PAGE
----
April 18-- The video game gambling raids conducted last year in Toombs and Emanuel counties collected over $1.2 million dollars from asset seizures and settlements with 29 convenience stores hit by the operation.
In response to a Freedom of Information request, District Attorney Hayward Altman reports his office received nearly $735,000. An Atlanta law firm got over $390,000 in settlement commissions and a court-appointed receiver has collected more than $103,000 in settlement money. The Macon law firm also received an undisclosed amount of money from store owners for overseeing property seized in the raid.
The district attorney is being sued in Toombs County Superior Court to have some of the money collected by Atlanta attorney Ekonomou Atkinson and the Lambros Law Firm returned to the Toombs County general fund.
Former Toombs County Commission Chairman James Thompson brought the suit claiming Georgia law requires forfeitures made as a result of illegal activity in Toombs County should go to the county.
The District Attorney says Georgia Attorney General Sam Olens has assured him the actions he took last year to employ outside lawyers on a contingency fee basis were legal under Georgia law at the time. However, neither he nor other prosecutors will be able to do it again. The Georgia legislature has passed a new law effective July 1 prohibiting the practice.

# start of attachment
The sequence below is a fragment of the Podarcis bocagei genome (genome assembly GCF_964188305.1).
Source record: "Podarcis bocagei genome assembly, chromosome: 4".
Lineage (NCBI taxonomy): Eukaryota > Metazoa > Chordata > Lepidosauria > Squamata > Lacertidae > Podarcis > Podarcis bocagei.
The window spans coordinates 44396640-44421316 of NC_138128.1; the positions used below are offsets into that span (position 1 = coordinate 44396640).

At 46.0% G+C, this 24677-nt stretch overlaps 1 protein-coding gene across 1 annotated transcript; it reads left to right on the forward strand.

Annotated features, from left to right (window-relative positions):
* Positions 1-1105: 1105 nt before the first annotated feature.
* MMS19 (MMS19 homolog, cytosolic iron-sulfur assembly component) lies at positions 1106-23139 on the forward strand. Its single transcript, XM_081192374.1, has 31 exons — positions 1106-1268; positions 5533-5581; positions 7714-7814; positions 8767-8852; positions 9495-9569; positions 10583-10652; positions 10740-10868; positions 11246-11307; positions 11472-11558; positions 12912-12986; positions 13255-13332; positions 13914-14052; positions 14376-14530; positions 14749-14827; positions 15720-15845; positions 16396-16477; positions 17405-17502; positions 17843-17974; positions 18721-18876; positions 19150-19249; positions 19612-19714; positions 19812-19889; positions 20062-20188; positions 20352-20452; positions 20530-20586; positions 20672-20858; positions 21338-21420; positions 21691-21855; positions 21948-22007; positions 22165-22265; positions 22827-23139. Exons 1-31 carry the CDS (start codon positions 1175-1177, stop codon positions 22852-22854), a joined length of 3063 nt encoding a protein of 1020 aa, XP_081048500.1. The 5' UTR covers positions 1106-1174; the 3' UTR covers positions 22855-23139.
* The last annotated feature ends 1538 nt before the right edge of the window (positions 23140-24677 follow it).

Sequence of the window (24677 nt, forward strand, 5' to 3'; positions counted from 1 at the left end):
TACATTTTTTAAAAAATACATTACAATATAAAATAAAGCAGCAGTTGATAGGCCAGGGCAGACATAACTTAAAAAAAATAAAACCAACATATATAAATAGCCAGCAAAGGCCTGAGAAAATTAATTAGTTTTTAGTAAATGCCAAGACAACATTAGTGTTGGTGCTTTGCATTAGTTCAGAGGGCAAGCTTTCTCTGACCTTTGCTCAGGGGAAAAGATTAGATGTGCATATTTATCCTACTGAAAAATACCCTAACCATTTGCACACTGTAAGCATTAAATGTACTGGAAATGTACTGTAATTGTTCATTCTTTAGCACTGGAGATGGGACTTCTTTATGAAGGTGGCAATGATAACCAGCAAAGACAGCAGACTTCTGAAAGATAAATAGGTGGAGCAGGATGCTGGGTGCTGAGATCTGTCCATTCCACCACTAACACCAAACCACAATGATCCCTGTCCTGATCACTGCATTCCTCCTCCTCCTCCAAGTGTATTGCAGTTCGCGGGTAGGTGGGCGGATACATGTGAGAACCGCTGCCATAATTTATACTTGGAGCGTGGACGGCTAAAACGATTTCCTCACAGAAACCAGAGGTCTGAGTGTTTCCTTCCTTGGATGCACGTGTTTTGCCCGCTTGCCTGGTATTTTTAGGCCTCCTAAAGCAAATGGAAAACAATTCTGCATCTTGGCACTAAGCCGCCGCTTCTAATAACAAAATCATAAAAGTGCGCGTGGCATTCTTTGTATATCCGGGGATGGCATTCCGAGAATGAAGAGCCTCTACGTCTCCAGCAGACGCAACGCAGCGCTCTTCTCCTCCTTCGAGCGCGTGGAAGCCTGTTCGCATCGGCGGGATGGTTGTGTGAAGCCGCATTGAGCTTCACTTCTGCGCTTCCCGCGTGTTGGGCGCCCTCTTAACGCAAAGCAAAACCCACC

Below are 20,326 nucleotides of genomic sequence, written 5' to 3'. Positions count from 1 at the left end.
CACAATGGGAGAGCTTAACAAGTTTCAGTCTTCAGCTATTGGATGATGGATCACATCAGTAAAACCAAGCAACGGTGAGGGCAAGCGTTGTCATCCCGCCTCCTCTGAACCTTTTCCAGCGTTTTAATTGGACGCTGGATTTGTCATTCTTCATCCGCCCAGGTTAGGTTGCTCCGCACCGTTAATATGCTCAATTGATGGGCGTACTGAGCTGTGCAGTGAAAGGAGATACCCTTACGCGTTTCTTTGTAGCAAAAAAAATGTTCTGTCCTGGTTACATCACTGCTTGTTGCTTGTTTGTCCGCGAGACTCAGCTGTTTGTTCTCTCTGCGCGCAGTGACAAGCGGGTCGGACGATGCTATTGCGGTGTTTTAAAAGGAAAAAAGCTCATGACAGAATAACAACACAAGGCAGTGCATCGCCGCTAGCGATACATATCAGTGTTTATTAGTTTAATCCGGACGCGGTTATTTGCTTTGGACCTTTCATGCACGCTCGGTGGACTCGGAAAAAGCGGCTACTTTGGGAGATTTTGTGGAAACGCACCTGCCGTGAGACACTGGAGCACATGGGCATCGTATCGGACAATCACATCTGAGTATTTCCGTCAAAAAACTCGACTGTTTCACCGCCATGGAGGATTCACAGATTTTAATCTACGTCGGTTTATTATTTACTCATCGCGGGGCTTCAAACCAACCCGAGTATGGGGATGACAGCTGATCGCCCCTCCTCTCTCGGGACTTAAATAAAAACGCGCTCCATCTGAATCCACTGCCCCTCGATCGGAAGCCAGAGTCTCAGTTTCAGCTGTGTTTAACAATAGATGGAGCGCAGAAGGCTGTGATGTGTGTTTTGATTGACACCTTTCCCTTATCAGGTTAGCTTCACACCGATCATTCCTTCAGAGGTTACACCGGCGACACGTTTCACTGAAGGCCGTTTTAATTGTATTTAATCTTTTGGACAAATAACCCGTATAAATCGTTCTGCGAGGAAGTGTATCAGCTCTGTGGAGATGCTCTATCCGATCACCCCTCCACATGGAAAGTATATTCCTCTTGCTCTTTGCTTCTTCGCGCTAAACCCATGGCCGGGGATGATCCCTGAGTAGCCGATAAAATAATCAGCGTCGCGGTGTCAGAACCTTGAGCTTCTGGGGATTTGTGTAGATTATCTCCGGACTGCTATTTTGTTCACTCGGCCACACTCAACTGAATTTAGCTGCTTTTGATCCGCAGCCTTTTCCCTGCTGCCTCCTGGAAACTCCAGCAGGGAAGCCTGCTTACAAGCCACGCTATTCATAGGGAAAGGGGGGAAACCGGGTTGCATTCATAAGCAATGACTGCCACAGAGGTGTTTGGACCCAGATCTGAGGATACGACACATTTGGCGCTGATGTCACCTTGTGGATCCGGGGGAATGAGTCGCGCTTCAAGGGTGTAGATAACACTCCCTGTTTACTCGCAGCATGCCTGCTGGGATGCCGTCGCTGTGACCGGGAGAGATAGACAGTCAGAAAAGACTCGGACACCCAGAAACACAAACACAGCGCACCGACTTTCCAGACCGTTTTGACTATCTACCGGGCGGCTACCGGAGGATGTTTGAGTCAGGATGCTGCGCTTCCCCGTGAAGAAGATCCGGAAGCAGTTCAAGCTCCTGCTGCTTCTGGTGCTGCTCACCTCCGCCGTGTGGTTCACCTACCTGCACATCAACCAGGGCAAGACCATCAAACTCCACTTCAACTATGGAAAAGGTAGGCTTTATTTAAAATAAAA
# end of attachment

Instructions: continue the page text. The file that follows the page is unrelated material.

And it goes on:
The raids in Toombs County generated nearly $440,000 to the district attorney's office, almost $210,000 to the Atlanta law group and over $92,000 for the court receiver lawyers in Macon.
Altman says the $440,000 will be divided among his office, the East Central Georgia Drug Task Force, the Toombs County Sheriff's Office, and police departments in Vidalia and Lyons.
Other funds have already been distributed to law enforcement agenices in Emanuel County, he reports.
The District Attorney is planning to file a motion in the next two weeks requesting Thompson's law suit be dismissed.